Débrouillard origin: How the Zouaves defined Resourcefulness and Courage

The term "débrouillard" is as enigmatic in origin as it is in application to those to whom it describes. Scholars vaguely trace the first use of "débrouillard" to the French military in North Africa during the mid-19th century.  However through our deep research, a thorough examination of newspaper archives reveals more specific origins. For the first time we can link “débrouillard” directly to the Zouaves, a highly decorated French infantry unit originally comprised of Algerians.


Zouaves were widely valorized for their bravery, resourcefulness, and distinctive appearance through numerous battlefield exploits.  The New York Times described the Zouaves in 1860 as, “They are always first—always best; the first to begin and the last to leave.  Hard, dissolute, wayward (except with their officers), utterly regardless of right or wrong, dashing, drinking, swearing, carousing, fearless, with strong attachments and bitter hatreds, always prepared and never unready.”


After victory in the Battle of Alma during the Crimean War in 1854, French Commander in Chief, Marshal Armand de Saint-Arnaud lauded the Zouaves as “the bravest soldiers in the world.”  To honor their role in this victory, a statue of a Zouave was erected at the Pont de l’Alma in Paris, which has since become an iconic informal flood gauge of the Seine River.


The word “débrouillard” first emerged in print in 1855, noted by a French war correspondent who overheard it on a visit to Yevpatoria, Crimea.  “They seem, as my boat skipper says, to be strong débrouillards.”  (original French text: “Ils ont l’air, comme dit mon patron de canot, de solides débrouillards.”)  Around this same time, another Zouave legend was in the making when a Zouave by the name of Boris went to light his pipe, but had it shot out of his mouth.  Resourcefully as a débrouillard, Boris ripped a piece of paper from his gunpower bag and rolled a cigarette with it.  From this legend, the brand of Zig Zag rolling papers emerged with an image of “Le Zouave” distinctively as it’s icon for close to 150 years.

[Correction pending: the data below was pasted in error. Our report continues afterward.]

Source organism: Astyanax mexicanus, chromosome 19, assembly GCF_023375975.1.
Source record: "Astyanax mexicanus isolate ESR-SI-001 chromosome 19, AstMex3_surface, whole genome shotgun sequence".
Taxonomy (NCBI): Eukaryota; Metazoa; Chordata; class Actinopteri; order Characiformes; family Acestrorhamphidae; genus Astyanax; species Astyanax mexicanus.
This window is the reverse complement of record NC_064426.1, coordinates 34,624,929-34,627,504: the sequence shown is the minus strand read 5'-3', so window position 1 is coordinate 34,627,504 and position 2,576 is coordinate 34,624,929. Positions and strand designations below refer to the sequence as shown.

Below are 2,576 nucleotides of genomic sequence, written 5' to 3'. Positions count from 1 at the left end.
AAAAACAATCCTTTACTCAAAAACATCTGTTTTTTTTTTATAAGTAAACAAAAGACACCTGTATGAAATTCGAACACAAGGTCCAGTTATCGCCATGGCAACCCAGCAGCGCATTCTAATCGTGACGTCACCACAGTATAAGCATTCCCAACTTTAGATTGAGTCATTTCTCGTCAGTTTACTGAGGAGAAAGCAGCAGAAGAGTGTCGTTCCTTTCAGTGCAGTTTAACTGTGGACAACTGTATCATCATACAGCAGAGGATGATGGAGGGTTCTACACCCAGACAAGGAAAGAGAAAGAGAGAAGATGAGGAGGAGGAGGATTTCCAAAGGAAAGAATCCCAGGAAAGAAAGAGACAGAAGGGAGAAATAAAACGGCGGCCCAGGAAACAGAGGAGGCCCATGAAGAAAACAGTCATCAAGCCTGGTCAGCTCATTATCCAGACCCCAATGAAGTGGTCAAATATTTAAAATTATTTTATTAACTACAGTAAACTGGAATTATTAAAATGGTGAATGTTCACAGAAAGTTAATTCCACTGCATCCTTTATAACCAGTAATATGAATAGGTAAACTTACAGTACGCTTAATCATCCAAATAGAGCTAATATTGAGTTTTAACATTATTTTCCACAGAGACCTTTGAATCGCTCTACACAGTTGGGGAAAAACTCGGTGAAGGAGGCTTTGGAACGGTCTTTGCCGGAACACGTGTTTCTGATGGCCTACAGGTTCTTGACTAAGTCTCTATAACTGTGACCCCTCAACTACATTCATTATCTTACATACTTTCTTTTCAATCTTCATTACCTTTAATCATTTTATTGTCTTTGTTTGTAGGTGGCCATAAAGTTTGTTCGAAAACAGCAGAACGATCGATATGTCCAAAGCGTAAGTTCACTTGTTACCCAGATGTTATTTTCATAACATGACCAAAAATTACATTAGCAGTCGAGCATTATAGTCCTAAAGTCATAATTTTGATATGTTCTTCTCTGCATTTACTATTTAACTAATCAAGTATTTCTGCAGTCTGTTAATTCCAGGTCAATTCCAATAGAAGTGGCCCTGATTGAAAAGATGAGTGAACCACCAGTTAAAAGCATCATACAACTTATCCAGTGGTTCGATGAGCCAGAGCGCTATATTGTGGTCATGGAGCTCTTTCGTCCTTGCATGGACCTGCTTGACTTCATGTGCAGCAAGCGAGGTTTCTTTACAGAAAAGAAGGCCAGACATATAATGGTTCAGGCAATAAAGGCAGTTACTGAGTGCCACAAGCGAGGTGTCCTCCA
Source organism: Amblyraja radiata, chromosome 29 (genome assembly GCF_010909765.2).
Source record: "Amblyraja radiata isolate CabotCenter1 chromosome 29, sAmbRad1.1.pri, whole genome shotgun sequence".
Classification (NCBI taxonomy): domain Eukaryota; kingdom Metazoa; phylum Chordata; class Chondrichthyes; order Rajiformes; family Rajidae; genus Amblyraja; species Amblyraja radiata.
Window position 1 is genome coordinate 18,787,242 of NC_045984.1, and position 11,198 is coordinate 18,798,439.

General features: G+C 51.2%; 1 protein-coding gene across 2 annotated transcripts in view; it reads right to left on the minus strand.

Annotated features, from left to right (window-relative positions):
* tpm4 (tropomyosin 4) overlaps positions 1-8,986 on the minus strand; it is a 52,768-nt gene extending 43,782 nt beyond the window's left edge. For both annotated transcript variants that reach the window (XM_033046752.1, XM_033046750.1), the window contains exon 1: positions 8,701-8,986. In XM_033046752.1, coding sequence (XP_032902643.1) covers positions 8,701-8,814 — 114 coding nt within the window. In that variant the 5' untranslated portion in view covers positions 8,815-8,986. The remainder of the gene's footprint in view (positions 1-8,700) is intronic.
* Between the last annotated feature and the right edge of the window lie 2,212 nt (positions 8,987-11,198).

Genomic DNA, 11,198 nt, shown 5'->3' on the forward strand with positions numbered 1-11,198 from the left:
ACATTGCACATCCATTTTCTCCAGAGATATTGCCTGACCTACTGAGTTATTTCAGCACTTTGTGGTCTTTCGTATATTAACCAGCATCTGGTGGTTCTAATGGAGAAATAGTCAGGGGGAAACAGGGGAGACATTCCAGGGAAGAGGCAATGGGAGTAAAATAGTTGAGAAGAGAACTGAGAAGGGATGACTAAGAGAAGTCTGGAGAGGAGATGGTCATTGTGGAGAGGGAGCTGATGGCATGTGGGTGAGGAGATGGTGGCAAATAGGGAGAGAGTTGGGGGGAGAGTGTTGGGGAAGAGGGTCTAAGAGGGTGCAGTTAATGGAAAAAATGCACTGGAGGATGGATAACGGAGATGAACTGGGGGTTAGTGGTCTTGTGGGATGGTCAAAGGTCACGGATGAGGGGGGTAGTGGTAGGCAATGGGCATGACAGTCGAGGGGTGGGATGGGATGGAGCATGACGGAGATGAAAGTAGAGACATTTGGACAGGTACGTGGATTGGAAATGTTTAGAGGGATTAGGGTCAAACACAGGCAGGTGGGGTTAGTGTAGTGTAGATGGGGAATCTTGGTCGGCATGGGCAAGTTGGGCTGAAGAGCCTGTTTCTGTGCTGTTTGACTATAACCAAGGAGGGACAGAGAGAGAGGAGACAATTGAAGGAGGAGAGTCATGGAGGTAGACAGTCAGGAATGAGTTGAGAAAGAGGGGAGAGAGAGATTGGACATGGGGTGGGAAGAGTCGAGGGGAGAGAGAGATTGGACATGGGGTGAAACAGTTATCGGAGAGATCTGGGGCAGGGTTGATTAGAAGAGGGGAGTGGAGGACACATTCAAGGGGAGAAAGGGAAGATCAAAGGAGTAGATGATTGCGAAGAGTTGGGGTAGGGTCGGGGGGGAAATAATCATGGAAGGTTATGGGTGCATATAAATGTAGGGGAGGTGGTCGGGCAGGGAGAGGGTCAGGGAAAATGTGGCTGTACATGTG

By 1867, "débrouillard" was still exotic enough to require explanation in Le Figaro during the French intervention in Mexico: “A zouave – a debrouillard, as they say in the regiment….”  (original French text: “Un zouave – un debrouillard, comme on dit au régiment…”)  However, the onset of the Franco-Prussian War in 1870 brought military focus onto French soil and with it, incorporated débrouillard broadly into the French vocabulary. 


Zouaves were so widely regarded that military units were formed in many other countries such as Papal States (Italy) and Poland along with units fighting on both sides of the American Civil War.  Notably, the 72nd Pennsylvania Infantry Monument at Gettysburg is of a Zouave, swinging his rifle overhead as a club to indicate that a Zouave will fight under any circumstances, even after ammunition is exhausted.

Today, the phrase “faire le Zouave” is still used in France as a way of describing someone who behaves wildly, acts foolish or brings attention to themselves.  It’s only fitting that a dynamic term like débrouillard could originate from the Zouaves who were such a unique military unit, in attitude and appearance, but were held in high regard for their resourceful tactics, versatility and most of all, achieving their objective. 

Let's continue to take débrouillard forward while honoring it's origin. 

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